Currently, bushcraft is largely being defined in popular perception by a combination of the subject areas bushcraft schools and independent instructors provide training in (which is, in turn determined by what is commercially viable), crossed with a commercial imperative for equipment manufacturers to sell kit, combined with the material the many enthusiasts post on the internet.
Whoever you are, to become more skilful you have to be motivated to refine what you do know, you need to know about what you don’t know, and be willing to hold yourself to a higher standard than you have in the past.
A key set of benchmarks I think we should not lose sight of are the skills and knowledge of those who have had to – or still do – rely on their abilities in order to live from the land. We can look at ethnographical accounts of days gone by, we can look at museum pieces which display incredible craftsmanship and we can look to those few traditional societies who to this day, live from the land.
But if comparing your level to this gold standard is too much of a leap, you can start by challenging your basic bushcraft and survival abilities in relation to your own environment.
Start by asking yourself questions along the lines of the following in relation to the environment that you spend time in:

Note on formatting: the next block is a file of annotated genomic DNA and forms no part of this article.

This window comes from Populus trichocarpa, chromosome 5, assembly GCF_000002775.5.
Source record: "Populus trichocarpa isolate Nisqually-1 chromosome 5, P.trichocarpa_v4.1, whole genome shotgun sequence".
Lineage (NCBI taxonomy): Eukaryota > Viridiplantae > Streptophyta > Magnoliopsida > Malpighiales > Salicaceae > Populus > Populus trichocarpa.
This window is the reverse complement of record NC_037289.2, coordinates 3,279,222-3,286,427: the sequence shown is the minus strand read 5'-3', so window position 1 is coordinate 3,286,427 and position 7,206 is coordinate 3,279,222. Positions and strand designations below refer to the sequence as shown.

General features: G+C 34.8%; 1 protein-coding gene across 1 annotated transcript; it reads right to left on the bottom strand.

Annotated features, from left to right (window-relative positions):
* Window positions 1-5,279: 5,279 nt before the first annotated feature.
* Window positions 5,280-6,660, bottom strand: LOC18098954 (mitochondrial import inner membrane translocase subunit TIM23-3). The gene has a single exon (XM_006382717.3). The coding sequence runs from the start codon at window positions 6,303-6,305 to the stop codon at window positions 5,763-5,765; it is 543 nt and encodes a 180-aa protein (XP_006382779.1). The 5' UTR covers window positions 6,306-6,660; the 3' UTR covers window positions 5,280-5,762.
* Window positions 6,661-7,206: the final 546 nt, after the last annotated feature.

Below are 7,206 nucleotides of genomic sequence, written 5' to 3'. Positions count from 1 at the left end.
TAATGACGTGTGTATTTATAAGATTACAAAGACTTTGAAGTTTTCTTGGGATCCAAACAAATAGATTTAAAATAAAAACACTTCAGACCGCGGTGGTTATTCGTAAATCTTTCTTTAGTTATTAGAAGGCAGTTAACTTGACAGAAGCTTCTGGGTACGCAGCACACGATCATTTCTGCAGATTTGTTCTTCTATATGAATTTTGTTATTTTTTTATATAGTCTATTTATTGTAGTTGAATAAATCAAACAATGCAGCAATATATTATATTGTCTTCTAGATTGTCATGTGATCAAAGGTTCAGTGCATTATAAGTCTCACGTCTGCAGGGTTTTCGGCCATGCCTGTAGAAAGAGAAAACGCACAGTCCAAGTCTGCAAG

- How many species of plants that provide carbohydrates in their roots, tubers or rhizomes can you identify?
- Can you identify all the nuts and berries in your area, regardless of whether they are edible or not?
- How many species of trees and plants are you confident to use to make a tea?
- Do you know all the seriously poisonous plants that occur in your area?
- How many types of tree and plant fibres have you prepared into cordage?
- How many tree or plant species in your area do you know could be used for bow-drill friction firelighting?
- How many species in your area that can be used for bow-drill friction firelighting have you successfully employed?
- How many plant materials do you know how to identify, locate and prepare for a tinder bundle which will accept an ember from friction firelighting?
- How many different methods of suspending a pot, kettle or Dutch Oven do you know, using only natural materials?
- How many fungi species do you know how to identify, locate and prepare for tinder?
- How many tracks of native mammals and birds can you positively identify?
- With a knife, saw and spoon knife can you produce an eating spoon within 20 minutes of sourcing the wood?
- How many different methods of catching fish do you know?
- How many methods of making traps from 100% natural materials do you know?
- Are you able to butcher small mammals? Birds? Larger mammals?
- Can you tan a hide?
- Can you orient yourself day or night using objects visible in the sky?
- How many constellations can you name?
- Can you make a bow?
- Could you re-handle an axe in the field?
This is by no means an exhaustive list but you no doubt get the idea.
It’s Not How Good You Are, It’s How Good You Want To Be
This is the title of a book that caught my eye on the counter at Waterstone’s bookstore the other day. It was nothing to do with bushcraft or outdoor skills but I thought the title very apt.